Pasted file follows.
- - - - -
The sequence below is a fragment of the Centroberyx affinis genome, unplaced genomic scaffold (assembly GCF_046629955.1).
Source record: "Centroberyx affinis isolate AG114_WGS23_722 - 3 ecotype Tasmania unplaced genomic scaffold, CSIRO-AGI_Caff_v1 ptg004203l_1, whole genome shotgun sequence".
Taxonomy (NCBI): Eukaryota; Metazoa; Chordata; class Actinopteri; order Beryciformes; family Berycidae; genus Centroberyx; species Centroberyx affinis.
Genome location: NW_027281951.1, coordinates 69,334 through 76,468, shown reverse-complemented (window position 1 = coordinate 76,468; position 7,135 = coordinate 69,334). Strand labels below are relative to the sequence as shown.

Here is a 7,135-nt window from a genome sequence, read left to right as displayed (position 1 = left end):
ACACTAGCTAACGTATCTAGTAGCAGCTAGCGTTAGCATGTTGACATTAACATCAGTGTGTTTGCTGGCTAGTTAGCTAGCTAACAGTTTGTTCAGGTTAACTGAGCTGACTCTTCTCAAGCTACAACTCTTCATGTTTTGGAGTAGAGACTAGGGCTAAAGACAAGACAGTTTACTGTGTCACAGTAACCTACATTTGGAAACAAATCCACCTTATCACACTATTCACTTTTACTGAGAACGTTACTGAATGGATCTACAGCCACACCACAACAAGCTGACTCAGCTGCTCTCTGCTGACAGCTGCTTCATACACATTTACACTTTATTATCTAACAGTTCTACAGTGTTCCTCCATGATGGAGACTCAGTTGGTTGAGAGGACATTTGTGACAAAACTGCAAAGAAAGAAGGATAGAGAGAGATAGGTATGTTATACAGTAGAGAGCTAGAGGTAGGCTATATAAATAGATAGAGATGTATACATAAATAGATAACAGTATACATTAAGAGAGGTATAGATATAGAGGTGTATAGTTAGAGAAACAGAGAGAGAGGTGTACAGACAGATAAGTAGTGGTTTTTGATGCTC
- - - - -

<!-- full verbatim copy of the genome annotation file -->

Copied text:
The sequence below is a fragment of the Centroberyx affinis genome, unplaced genomic scaffold (assembly GCF_046629955.1).
Source record: "Centroberyx affinis isolate AG114_WGS23_722 - 3 ecotype Tasmania unplaced genomic scaffold, CSIRO-AGI_Caff_v1 ptg004203l_1, whole genome shotgun sequence".
Taxonomy (NCBI): Eukaryota; Metazoa; Chordata; class Actinopteri; order Beryciformes; family Berycidae; genus Centroberyx; species Centroberyx affinis.
Genome location: NW_027281951.1, coordinates 69,334 through 76,468, shown reverse-complemented (window position 1 = coordinate 76,468; position 7,135 = coordinate 69,334). Strand labels below are relative to the sequence as shown.

Here is a 7,135-nt window from a genome sequence, read left to right as displayed (position 1 = left end):
ACACTAGCTAACGTATCTAGTAGCAGCTAGCGTTAGCATGTTGACATTAACATCAGTGTGTTTGCTGGCTAGTTAGCTAGCTAACAGTTTGTTCAGGTTAACTGAGCTGACTCTTCTCAAGCTACAACTCTTCATGTTTTGGAGTAGAGACTAGGGCTAAAGACAAGACAGTTTACTGTGTCACAGTAACCTACATTTGGAAACAAATCCACCTTATCACACTATTCACTTTTACTGAGAACGTTACTGAATGGATCTACAGCCACACCACAACAAGCTGACTCAGCTGCTCTCTGCTGACAGCTGCTTCATACACATTTACACTTTATTATCTAACAGTTCTACAGTGTTCCTCCATGATGGAGACTCAGTTGGTTGAGAGGACATTTGTGACAAAACTGCAAAGAAAGAAGGATAGAGAGAGATAGGTATGTTATACAGTAGAGAGCTAGAGGTAGGCTATATAAATAGATAGAGATGTATACATAAATAGATAACAGTATACATTAAGAGAGGTATAGATATAGAGGTGTATAGTTAGAGAAACAGAGAGAGAGGTGTACAGACAGATAAGTAGTGGTTTTTGATGCTC